If you have kids, you know there’s a great debate about the best way for baby to sleep — whether it’s on the infant’s side, stomach, knees or back.
Now the Centers for Disease Control and Prevention is out with a new warning about playing too fast and loose with the official recommendation.
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Don’t backpeddle on ‘Back to Sleep’
Remember the national “Back to Sleep” safe sleep campaign?
Public service ad campaigns in the ’90s routinely advised that a baby should always sleep on its back.
While my wife and I were fierce about following that advice when we had infants, we knew a lot of fellow parents who swore by their baby sleeping through the night on its side or stomach.
In fact, CDC data shows that 22% of mothers say they don’t follow the official recommendation to put their baby on his or her back to sleep.
In addition, 39% of moms reported using soft bedding like bumpers that could pose a choking hazard in cribs. (Again, the official recommendations frown on soft bedding for baby.)
All told, the sad reality is that 3,500 babies are lost each year to sleep-related deaths.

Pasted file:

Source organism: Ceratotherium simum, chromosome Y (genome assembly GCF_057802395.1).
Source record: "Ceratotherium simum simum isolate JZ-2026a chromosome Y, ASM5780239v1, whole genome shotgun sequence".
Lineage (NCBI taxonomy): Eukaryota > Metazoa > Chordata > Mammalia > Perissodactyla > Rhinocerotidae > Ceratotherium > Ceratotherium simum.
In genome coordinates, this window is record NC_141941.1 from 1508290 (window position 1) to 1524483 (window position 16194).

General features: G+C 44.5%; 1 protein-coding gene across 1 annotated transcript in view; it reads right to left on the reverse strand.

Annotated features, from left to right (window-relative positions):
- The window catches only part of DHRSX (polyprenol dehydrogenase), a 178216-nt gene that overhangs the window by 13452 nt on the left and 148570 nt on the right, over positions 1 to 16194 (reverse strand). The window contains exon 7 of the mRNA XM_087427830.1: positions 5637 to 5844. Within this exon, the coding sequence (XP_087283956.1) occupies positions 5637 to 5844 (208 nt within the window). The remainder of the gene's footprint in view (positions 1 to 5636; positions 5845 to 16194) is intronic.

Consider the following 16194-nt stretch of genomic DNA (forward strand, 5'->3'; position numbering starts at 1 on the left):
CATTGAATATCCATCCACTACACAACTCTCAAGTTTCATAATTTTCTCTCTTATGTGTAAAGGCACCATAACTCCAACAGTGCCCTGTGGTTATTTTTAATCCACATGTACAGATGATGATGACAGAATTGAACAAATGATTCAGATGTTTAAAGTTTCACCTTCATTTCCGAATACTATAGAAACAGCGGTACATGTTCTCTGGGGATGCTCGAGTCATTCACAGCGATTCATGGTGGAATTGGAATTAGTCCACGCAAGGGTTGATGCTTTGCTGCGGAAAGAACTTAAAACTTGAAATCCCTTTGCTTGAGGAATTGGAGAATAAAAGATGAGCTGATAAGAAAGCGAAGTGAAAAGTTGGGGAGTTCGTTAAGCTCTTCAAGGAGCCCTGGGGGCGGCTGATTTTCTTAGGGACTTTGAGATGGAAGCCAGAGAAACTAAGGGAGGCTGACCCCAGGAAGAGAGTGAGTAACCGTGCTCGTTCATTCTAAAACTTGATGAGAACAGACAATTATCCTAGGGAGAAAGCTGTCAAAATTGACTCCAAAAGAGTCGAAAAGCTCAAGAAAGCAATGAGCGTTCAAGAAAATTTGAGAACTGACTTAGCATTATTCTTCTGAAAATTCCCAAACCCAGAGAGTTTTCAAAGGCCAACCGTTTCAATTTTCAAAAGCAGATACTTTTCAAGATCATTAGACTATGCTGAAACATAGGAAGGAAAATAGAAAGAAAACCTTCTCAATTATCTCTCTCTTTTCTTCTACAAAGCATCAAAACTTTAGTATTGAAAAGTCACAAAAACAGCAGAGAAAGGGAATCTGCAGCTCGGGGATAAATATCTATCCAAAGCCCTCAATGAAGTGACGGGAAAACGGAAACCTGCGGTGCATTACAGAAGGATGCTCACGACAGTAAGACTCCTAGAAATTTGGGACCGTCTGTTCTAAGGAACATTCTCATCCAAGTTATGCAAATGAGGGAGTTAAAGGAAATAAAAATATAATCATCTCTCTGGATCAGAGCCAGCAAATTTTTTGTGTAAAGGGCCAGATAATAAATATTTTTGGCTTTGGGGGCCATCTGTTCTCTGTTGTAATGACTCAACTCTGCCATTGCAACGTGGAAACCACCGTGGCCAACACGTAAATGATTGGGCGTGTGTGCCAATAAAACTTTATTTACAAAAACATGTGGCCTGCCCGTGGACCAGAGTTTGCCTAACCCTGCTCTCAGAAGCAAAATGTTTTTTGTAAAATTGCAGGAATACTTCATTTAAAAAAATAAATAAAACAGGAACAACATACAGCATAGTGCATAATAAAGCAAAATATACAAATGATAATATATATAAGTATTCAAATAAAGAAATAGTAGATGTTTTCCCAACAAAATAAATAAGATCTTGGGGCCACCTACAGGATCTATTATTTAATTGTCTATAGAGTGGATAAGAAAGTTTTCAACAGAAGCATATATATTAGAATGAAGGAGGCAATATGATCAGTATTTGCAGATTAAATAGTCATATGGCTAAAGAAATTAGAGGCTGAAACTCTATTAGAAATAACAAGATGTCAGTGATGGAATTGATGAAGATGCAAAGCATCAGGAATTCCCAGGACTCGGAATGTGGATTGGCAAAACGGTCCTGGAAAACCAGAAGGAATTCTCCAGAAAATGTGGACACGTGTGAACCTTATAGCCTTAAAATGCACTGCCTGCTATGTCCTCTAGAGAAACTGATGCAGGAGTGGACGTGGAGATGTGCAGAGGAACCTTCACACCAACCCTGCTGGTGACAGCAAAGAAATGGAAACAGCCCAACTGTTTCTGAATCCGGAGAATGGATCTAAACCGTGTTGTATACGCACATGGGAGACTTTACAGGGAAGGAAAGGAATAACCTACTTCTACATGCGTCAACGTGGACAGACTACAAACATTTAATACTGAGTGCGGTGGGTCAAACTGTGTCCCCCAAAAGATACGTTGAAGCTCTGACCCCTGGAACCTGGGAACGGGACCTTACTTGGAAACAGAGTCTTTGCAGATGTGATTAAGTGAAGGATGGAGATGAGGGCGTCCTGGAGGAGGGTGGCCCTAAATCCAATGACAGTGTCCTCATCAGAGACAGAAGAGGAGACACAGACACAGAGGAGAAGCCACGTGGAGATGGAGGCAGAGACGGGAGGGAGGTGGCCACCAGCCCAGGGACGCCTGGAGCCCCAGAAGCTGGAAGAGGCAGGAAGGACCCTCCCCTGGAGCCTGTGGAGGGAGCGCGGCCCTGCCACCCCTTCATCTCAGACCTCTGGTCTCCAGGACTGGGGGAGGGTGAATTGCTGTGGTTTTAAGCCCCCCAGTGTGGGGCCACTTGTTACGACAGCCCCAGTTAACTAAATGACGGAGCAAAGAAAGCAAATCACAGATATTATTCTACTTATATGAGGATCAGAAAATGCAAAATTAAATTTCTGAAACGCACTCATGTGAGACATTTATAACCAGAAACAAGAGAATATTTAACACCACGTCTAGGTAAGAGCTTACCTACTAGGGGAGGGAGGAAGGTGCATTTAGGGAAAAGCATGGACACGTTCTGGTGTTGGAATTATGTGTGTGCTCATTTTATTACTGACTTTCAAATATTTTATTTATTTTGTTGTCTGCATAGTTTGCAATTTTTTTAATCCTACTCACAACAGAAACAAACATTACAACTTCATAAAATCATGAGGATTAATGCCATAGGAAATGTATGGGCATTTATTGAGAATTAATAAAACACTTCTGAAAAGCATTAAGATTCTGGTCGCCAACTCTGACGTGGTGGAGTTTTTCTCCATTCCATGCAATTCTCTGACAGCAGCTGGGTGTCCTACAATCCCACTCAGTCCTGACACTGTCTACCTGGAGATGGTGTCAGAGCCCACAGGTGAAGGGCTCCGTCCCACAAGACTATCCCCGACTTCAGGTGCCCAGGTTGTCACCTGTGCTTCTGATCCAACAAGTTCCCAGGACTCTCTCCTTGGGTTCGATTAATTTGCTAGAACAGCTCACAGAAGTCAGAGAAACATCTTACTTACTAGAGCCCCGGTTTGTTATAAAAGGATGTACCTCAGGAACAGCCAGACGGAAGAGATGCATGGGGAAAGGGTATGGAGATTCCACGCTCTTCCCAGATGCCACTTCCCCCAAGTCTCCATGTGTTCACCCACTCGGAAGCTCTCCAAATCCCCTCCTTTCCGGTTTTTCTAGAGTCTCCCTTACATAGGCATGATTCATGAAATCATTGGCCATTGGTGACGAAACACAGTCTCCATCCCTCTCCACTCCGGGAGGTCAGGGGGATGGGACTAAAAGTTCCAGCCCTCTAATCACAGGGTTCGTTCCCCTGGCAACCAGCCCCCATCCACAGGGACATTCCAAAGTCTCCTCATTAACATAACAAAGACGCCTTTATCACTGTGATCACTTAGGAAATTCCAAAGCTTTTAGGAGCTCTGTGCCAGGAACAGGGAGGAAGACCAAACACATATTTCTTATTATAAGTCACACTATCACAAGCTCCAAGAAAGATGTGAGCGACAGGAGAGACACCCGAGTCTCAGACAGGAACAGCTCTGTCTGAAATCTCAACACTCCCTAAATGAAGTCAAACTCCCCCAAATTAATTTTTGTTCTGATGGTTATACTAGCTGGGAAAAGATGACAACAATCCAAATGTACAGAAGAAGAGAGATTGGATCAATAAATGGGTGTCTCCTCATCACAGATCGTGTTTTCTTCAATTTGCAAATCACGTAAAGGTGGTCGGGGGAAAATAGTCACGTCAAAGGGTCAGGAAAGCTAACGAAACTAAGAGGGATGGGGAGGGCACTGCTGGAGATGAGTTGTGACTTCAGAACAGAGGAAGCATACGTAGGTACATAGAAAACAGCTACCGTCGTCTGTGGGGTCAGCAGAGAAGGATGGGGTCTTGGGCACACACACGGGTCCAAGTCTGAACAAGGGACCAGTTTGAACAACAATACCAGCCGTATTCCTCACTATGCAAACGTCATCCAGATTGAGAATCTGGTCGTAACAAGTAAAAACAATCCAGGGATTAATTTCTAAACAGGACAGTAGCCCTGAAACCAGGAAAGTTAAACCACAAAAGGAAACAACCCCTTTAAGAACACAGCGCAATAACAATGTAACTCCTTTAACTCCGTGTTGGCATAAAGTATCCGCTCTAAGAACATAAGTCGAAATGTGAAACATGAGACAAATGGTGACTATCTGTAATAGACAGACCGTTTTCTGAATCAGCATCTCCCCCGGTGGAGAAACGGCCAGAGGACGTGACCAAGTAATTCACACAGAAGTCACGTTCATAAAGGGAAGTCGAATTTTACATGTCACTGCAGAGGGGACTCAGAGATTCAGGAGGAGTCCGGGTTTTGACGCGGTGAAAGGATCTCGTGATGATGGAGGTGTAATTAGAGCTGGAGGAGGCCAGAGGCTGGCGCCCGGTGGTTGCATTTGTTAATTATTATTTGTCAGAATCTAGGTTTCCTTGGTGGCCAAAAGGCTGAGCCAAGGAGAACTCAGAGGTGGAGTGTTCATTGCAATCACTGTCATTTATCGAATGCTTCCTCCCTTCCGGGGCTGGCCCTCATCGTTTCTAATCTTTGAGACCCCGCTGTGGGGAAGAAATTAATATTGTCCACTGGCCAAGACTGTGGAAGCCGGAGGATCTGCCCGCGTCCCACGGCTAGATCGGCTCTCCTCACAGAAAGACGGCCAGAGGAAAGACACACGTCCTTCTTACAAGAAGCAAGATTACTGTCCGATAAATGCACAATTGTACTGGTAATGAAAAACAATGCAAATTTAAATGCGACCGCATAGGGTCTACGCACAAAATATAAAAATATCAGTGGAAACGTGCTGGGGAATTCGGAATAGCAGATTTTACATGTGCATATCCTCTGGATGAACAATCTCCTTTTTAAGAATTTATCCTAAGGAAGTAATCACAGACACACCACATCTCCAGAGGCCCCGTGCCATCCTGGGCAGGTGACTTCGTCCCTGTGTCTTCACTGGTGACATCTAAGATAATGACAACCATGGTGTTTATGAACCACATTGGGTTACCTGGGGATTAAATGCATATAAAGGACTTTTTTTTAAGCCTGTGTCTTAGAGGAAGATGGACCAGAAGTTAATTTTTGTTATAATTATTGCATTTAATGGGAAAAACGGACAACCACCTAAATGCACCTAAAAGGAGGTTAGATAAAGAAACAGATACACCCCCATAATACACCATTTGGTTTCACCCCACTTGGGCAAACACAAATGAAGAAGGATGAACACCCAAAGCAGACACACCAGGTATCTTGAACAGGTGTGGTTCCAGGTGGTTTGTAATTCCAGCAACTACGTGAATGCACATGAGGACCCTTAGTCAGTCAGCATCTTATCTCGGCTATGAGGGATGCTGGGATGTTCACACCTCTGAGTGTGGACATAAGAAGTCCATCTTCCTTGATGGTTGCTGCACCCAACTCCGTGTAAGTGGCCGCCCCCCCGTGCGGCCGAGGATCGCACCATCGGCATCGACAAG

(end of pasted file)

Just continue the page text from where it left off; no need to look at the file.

“We must do more to ensure every family knows the American Academy of Pediatrics (AAP) recommendations — babies should sleep on their backs, without any toys or soft bedding, and in their own crib. Parents are encouraged to share a room with the baby, but not the same bed.
– CDC Director Brenda Fitzgerald, M.D.
Baby safety tips to keep in mind
The American Academy of Pediatrics offers the following guidelines for parents:
- Place your baby to sleep on his or her back for all sleep times — including short naps
- Never place the baby on its side or stomach to sleep
- Use a safety-approved mattress and crib
- No pillows, blankets, bumper pads, stuffed toys or sleep positioners in the crib
- Feel free to share a room with your baby, but resist the temptation to bring them into your bed
And remember, money should never be an issue when it comes to the safety of your child! KeepingBabiesSafe.org runs a donor-supported program that offers free safety-approved cribs to financially challenged parents.